“You shall not take the name of the Lord your God in vain; for the Lord will not hold him guiltless who takes His name in vain” (Exodus 20:7).
Exalting the name of God has been a part of God’s relationship with man since the beginning of time; thus, He has always prohibited the taking of His name in “vain”—that is, using it in an empty, meaningless, unprofitable, profane, irreverent way.
It seems appropriate that he mentions it specifically here in the third commandment for His people under the Law of Moses. A person could render God’s name as vain by using it as profanity or carelessly and disrespectfully, by being a hypocrite in regard to keeping His word, by breaking a commitment or a vow to Him, or by using His name as a part of an oath. A fifth way was to swear in God’s name that something was true when it was a lie.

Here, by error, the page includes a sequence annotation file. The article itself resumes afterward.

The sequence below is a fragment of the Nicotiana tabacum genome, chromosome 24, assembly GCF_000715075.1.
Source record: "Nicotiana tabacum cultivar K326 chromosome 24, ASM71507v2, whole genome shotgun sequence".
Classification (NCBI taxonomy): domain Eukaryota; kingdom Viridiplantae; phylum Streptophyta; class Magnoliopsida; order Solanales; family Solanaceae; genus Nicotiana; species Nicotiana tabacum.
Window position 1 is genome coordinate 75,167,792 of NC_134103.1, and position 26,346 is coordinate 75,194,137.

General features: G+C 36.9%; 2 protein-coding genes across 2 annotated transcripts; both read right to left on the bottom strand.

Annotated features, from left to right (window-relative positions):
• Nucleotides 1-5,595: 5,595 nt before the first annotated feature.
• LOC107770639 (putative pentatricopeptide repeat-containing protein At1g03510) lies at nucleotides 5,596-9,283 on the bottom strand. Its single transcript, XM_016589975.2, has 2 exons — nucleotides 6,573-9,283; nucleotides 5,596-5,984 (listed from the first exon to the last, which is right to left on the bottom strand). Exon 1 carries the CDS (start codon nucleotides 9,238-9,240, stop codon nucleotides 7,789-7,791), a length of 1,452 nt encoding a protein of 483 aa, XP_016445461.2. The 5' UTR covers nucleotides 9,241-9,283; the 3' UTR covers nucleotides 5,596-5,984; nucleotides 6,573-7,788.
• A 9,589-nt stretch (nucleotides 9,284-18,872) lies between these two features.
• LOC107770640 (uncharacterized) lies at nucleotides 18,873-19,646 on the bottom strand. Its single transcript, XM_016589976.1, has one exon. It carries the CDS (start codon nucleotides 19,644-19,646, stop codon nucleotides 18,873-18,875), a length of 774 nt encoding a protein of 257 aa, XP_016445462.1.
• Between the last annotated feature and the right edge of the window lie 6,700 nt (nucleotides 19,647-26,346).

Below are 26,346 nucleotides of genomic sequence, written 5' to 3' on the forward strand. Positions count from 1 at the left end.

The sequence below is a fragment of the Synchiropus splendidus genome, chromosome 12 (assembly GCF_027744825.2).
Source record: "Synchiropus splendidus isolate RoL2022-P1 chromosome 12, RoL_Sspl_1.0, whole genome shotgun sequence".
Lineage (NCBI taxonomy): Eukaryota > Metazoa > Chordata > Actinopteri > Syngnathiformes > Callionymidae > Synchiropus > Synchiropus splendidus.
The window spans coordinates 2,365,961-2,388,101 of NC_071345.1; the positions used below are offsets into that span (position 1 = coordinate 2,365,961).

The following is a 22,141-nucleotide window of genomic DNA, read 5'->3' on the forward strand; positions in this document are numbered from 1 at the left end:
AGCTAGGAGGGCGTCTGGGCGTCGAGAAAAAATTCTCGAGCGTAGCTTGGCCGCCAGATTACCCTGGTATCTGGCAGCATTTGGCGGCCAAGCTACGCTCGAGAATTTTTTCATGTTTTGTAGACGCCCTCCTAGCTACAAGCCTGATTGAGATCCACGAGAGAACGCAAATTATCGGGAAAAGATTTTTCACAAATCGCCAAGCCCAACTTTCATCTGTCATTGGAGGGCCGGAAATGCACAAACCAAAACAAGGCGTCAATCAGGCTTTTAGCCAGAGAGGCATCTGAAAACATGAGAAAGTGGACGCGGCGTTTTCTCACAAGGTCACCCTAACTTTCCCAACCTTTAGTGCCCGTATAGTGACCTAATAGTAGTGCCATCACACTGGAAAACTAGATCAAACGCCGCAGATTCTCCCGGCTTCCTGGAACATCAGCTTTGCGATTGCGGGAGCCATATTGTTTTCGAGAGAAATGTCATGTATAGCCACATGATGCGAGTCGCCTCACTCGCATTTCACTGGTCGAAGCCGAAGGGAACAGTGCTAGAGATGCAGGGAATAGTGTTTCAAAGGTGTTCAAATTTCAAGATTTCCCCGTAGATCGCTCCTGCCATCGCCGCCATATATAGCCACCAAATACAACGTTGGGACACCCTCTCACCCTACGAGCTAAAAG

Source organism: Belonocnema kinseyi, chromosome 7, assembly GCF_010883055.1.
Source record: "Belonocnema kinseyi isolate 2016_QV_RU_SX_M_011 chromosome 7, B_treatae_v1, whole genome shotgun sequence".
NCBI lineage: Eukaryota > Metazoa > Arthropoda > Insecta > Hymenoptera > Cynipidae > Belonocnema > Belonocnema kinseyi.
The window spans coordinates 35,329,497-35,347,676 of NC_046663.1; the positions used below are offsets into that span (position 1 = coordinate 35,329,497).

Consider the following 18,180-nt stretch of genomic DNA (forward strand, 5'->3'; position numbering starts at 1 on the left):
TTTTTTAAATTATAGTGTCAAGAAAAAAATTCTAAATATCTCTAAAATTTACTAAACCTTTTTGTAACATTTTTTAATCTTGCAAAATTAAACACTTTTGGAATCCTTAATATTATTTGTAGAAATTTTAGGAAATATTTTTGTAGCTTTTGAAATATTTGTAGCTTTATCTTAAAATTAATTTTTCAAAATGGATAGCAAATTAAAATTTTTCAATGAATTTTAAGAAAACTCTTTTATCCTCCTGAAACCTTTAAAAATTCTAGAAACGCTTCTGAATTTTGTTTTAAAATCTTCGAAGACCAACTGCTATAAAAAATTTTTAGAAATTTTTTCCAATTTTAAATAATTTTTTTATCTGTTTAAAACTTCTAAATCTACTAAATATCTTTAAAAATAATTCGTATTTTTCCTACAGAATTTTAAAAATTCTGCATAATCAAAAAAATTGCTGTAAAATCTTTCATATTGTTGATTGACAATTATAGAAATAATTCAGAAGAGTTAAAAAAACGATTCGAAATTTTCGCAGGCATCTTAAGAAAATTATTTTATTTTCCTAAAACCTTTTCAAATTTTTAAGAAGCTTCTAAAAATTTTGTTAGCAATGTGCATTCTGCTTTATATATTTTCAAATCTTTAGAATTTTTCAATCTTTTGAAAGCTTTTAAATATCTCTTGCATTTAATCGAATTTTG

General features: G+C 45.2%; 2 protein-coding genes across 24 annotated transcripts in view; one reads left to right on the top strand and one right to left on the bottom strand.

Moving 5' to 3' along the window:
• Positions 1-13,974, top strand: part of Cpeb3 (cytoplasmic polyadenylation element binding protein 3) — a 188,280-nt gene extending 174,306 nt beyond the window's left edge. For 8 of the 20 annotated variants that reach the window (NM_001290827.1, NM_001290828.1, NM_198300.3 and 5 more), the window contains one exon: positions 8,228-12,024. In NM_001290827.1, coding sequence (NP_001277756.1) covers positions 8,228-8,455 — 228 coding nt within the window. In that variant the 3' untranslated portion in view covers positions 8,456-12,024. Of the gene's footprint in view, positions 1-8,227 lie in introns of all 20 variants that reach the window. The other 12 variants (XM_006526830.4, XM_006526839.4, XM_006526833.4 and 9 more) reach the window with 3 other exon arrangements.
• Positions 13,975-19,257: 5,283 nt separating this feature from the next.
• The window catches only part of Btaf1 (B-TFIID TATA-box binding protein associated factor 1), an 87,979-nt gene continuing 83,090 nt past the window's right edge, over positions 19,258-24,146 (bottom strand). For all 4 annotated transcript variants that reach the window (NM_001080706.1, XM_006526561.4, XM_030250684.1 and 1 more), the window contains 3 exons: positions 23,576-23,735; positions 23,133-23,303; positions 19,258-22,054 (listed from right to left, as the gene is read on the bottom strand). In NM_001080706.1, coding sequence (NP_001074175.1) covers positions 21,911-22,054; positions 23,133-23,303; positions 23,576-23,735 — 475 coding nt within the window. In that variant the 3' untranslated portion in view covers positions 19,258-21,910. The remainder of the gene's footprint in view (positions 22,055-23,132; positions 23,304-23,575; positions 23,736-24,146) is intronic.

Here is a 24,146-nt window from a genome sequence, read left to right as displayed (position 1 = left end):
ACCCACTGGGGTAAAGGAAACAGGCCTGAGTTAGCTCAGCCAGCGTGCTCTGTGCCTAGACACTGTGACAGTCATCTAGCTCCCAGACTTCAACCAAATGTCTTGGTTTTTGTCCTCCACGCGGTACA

Jesus makes this commandment a part of His Law in the Sermon on the Mount in Matthew 5 by telling His followers “do not swear at all.”
In view of the loose, irreverent language so commonplace in our world, we as Christians need to be reminded that it is sinful to be caught up in such a practice. Our every word and action are to show our deepest respect for God and to bring honor and glory to His name.